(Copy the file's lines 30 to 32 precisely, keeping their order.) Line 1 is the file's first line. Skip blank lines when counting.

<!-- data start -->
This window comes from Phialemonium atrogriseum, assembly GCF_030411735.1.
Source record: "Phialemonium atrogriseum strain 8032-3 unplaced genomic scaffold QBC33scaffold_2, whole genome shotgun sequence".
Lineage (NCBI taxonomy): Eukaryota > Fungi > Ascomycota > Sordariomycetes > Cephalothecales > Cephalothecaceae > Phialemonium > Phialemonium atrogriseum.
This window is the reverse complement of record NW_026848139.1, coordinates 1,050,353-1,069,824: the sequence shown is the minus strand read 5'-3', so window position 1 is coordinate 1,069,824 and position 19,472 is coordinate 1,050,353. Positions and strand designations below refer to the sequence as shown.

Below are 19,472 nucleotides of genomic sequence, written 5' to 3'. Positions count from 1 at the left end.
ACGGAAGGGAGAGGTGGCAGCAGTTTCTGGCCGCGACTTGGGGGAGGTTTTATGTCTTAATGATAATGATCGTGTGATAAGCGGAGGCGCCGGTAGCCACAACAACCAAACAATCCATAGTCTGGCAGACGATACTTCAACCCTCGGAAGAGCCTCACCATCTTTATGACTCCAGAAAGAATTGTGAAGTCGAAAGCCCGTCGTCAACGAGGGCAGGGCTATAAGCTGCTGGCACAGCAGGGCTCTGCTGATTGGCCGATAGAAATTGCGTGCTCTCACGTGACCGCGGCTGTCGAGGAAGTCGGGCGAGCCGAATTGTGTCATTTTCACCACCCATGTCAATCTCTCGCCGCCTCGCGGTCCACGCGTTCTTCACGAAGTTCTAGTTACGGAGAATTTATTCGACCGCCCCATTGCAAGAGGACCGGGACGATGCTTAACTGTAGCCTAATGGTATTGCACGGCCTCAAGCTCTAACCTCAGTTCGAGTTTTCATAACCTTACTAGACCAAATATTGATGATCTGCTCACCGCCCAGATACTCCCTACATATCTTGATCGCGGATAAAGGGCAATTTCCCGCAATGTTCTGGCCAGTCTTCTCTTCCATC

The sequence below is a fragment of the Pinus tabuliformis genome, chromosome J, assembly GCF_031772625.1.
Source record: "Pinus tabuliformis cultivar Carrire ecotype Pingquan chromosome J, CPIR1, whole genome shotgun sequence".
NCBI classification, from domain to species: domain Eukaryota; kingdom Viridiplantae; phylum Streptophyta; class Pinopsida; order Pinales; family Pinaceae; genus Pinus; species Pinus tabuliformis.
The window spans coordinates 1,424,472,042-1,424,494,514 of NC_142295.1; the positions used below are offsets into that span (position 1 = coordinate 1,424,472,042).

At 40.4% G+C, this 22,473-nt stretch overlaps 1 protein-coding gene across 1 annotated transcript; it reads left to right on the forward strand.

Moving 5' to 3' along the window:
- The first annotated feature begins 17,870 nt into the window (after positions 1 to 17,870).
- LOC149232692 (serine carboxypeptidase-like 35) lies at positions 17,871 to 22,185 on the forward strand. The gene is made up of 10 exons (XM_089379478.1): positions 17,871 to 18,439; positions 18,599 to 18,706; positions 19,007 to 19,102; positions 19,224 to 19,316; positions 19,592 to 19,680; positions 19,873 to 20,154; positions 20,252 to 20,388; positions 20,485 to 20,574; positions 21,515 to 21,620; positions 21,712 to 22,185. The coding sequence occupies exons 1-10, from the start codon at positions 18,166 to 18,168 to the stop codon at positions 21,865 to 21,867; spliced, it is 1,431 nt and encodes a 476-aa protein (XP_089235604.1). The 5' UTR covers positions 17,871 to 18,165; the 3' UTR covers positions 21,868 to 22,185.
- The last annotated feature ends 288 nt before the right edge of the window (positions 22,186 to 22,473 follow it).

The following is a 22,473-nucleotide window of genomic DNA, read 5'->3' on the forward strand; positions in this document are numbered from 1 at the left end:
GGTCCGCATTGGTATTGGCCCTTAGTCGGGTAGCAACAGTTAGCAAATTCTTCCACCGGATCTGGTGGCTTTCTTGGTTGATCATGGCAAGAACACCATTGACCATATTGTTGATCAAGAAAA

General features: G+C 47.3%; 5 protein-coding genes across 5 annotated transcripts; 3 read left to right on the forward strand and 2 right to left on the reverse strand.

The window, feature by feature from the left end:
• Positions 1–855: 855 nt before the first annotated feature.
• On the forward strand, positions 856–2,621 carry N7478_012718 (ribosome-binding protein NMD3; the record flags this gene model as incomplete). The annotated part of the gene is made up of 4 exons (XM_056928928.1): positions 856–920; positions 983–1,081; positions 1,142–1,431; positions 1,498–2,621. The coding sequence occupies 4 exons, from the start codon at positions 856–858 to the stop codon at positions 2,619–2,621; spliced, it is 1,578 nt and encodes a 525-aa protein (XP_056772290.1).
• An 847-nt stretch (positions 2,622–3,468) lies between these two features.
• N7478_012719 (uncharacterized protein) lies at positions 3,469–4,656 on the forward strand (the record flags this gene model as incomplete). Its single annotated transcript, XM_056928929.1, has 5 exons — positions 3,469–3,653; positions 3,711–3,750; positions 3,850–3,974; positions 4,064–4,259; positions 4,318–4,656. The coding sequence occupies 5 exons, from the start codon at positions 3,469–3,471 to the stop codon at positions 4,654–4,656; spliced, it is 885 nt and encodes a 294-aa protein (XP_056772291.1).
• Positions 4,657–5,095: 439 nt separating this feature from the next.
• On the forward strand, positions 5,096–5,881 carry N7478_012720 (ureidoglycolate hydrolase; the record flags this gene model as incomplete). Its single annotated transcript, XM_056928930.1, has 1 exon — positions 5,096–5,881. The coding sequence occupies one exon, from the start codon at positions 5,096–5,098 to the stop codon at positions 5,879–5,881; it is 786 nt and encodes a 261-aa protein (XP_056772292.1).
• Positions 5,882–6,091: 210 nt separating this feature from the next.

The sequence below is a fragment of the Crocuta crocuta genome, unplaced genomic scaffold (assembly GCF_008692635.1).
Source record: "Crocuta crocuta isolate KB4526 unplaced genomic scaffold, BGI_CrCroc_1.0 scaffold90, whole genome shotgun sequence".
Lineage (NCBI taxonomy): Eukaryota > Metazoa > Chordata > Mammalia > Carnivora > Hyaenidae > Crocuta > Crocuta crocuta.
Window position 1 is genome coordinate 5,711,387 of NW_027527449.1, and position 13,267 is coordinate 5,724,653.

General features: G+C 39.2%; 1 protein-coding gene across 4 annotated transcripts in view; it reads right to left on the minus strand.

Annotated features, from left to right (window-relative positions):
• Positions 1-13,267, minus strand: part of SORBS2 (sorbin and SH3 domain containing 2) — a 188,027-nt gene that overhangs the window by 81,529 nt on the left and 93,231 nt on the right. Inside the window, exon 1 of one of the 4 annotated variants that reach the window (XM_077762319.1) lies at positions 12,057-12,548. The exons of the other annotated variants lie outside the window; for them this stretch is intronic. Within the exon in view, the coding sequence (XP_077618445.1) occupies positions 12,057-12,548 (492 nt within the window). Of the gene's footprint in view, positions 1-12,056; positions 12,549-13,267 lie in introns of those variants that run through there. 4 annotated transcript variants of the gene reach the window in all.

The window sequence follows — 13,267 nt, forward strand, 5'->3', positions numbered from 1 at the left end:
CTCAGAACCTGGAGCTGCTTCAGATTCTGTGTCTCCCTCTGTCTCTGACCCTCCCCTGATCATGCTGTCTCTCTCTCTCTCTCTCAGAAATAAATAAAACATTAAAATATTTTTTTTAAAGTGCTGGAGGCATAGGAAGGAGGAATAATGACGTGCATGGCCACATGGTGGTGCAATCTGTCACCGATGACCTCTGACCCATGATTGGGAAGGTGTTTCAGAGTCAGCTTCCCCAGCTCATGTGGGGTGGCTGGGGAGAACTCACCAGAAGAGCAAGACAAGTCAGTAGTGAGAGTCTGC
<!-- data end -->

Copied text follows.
Window position 1 is genome coordinate 5,711,387 of NW_027527449.1, and position 13,267 is coordinate 5,724,653.

General features: G+C 39.2%; 1 protein-coding gene across 4 annotated transcripts in view; it reads right to left on the minus strand.

Annotated features, from left to right (window-relative positions):